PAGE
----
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Good book for server admin?

   
11:03 pm on Jan 21, 2006 (gmt 0)

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I'm looking for a good book about linux servers running Fedora Core. Any recommendations?
1:11 pm on Jan 23, 2006 (gmt 0)

10+ Year Member



Not specific for Fedora but the O'Reilly book "Linux Server Hacks" has much in it that I find useful in tending my machines.

Is there a specific problem you're having?

rharri

1:37 am on Jan 28, 2006 (gmt 0)

WebmasterWorld Senior Member jtara is a WebmasterWorld Top Contributor of All Time 5+ Year Member



"A Practical Guide to Red Hat Linux."

I like that it runs the gamut, from basic shell skills to system administration to rebuilding the kernel to Samba to Apache configuration to IPTables.

You may need another more-specific book if you need to do a LOT with any one thing (perhaps Apache, for example) but it's a pretty complete how-to on all of the subjects it convers. That is, for example, it will tell you a lot about how to set-up an Apache server, but not every nuance.

3:38 am on Jan 28, 2006 (gmt 0)

WebmasterWorld Senior Member wheel is a WebmasterWorld Top Contributor of All Time 10+ Year Member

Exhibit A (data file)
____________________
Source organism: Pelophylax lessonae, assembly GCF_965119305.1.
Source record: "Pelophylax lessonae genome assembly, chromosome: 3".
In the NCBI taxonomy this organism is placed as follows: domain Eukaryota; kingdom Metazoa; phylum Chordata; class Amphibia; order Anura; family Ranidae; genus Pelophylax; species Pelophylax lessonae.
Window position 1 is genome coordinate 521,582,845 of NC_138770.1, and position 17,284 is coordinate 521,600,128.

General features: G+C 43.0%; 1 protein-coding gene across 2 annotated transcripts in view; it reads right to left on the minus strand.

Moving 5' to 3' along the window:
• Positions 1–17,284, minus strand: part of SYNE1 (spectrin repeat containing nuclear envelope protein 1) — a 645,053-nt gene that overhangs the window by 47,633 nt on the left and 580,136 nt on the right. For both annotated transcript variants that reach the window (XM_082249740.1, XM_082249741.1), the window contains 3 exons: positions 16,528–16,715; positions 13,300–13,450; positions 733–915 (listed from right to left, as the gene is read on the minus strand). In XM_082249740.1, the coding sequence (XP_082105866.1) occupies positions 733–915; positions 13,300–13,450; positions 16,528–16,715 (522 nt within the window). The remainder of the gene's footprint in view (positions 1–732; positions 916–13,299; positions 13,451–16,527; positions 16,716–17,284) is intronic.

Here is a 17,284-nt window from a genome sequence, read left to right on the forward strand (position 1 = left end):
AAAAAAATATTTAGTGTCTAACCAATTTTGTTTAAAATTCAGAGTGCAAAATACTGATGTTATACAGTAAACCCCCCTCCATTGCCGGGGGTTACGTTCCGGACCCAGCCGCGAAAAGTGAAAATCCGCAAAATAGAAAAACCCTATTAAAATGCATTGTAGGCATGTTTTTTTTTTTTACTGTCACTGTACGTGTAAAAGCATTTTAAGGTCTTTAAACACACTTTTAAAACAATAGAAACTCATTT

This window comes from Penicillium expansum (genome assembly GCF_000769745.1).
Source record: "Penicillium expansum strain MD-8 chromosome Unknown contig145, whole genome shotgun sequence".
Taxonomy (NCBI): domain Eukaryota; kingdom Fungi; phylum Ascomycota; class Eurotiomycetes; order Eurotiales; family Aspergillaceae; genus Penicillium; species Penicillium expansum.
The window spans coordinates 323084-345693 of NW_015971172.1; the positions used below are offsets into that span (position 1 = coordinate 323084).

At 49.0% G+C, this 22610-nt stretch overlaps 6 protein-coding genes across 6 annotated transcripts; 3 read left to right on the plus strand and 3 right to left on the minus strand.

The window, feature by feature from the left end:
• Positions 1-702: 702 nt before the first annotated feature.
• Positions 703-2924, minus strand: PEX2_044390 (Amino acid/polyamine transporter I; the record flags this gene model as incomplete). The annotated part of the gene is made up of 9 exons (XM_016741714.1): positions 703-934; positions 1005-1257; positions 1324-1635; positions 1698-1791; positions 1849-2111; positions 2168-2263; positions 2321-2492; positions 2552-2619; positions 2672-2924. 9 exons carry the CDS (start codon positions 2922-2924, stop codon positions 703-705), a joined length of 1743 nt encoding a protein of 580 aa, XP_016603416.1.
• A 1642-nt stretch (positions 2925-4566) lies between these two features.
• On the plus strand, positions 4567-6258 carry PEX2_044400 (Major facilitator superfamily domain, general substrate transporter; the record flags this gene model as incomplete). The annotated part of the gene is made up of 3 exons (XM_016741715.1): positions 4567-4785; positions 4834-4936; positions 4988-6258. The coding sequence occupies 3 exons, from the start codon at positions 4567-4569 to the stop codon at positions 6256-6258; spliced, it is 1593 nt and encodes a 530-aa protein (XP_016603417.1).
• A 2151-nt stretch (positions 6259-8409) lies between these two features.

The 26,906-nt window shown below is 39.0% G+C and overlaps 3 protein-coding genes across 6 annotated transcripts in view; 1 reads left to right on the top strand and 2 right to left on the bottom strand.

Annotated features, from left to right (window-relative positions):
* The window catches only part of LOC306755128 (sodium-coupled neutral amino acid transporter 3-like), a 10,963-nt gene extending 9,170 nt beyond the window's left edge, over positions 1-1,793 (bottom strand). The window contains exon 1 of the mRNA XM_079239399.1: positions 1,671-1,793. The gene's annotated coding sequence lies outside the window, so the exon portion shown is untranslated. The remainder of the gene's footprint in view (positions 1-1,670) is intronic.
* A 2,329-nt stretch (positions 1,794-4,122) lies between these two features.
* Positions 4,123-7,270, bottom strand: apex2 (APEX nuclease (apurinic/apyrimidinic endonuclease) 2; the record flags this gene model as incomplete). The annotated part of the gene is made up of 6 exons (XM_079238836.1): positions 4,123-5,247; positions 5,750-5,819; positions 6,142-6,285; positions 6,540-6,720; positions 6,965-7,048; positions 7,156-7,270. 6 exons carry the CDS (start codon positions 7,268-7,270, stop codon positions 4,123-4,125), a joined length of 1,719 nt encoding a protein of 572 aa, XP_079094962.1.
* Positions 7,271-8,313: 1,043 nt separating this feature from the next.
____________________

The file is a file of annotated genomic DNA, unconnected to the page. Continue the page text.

Do you folks actually use the books? I've bought so many books but find them of limited use when compared to rolling up one's sleeves and sitting at a terminal session.
5:43 am on Jan 28, 2006 (gmt 0)

WebmasterWorld Senior Member jtara is a WebmasterWorld Top Contributor of All Time 5+ Year Member



Do you folks actually use the books?

I certainly do.

For one thing, I'm one of those old fogies who likes to read away from the screen. A book is a lot easier to skim and get an overview than is online documentation.

Or were you suggesting that one just poke and pray? (You didn't mention documentation - just sitting in front of a terminal session.)

The latter (WITH the documentation) might be appropriate to learn just enough to solve a specific task at hand. And I realize that a lot of professionals don't have enough time to do more than that.

I find books a lot more useful for learning the full breadth of a subject.

And why do that, I hear you ask?

Because it's handy to already know how to solve a problem when you are presented with it.

 

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